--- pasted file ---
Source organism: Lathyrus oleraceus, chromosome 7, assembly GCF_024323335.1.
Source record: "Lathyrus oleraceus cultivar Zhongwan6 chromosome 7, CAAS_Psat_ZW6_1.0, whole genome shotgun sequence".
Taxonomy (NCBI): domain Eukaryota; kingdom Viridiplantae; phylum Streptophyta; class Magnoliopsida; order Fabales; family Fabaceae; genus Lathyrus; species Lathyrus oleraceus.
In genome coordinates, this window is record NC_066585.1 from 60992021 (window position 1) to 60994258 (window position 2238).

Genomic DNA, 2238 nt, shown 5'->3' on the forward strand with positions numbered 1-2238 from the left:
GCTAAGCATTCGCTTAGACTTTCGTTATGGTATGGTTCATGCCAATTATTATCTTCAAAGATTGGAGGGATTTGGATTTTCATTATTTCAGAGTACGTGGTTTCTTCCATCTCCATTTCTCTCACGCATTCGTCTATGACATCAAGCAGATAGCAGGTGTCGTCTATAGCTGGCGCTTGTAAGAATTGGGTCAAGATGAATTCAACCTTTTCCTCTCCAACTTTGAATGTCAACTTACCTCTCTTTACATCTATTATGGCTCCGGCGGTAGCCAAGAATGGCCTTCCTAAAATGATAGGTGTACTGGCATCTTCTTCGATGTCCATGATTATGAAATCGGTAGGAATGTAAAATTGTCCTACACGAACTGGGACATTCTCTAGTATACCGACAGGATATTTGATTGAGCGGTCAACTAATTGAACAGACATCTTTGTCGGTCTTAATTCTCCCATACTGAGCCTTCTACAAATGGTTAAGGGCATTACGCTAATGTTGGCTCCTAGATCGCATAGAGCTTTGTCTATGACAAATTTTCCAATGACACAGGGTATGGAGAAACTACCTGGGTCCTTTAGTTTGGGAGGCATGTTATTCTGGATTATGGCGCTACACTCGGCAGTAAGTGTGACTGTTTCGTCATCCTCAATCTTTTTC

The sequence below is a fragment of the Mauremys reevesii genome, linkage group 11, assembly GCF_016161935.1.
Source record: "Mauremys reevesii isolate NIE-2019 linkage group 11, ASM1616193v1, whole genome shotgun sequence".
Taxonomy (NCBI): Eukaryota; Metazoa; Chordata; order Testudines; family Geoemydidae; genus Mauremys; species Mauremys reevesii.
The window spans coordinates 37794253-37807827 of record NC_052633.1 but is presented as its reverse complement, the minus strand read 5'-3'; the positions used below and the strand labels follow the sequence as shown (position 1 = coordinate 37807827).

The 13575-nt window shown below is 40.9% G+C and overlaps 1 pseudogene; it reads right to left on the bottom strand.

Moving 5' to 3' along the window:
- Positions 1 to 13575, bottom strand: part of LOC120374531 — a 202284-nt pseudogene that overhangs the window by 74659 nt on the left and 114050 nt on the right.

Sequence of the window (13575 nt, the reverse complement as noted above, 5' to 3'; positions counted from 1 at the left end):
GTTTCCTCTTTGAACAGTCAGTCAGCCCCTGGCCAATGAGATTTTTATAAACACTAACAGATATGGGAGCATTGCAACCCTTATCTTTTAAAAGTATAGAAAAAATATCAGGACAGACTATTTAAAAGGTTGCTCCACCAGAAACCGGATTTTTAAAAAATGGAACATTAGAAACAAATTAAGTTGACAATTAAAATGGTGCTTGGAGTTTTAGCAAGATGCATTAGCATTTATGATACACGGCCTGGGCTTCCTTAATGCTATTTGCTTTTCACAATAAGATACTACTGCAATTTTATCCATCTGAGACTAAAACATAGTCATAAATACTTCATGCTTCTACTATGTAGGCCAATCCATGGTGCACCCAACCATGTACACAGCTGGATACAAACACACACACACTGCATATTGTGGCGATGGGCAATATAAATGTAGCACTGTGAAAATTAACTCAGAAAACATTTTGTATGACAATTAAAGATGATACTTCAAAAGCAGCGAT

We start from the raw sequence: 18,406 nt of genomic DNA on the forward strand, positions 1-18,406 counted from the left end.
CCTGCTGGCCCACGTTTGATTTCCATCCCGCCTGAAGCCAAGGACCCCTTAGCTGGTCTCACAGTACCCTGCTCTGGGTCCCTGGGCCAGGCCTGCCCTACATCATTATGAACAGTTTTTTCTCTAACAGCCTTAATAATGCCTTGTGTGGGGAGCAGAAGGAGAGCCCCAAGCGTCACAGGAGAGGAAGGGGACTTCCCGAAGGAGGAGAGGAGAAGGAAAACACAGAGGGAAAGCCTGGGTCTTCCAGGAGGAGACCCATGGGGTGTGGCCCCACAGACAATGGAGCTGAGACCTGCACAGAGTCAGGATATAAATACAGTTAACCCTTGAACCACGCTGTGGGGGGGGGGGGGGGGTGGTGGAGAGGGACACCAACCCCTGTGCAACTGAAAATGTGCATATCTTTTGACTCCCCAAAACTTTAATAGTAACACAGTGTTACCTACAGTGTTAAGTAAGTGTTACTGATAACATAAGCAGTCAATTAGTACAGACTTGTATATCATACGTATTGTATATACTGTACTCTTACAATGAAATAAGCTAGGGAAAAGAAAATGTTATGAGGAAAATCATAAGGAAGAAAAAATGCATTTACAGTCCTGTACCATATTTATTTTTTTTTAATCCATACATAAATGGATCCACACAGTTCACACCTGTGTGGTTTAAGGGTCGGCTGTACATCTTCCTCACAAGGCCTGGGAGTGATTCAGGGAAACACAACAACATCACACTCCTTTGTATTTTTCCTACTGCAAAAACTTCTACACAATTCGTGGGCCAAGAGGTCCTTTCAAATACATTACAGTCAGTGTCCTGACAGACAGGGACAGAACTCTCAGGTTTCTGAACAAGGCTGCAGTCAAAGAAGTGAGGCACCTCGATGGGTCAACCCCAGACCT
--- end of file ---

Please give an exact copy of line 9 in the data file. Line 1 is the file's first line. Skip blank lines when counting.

Taxonomy (NCBI): Eukaryota; Metazoa; Chordata; order Testudines; family Geoemydidae; genus Mauremys; species Mauremys reevesii.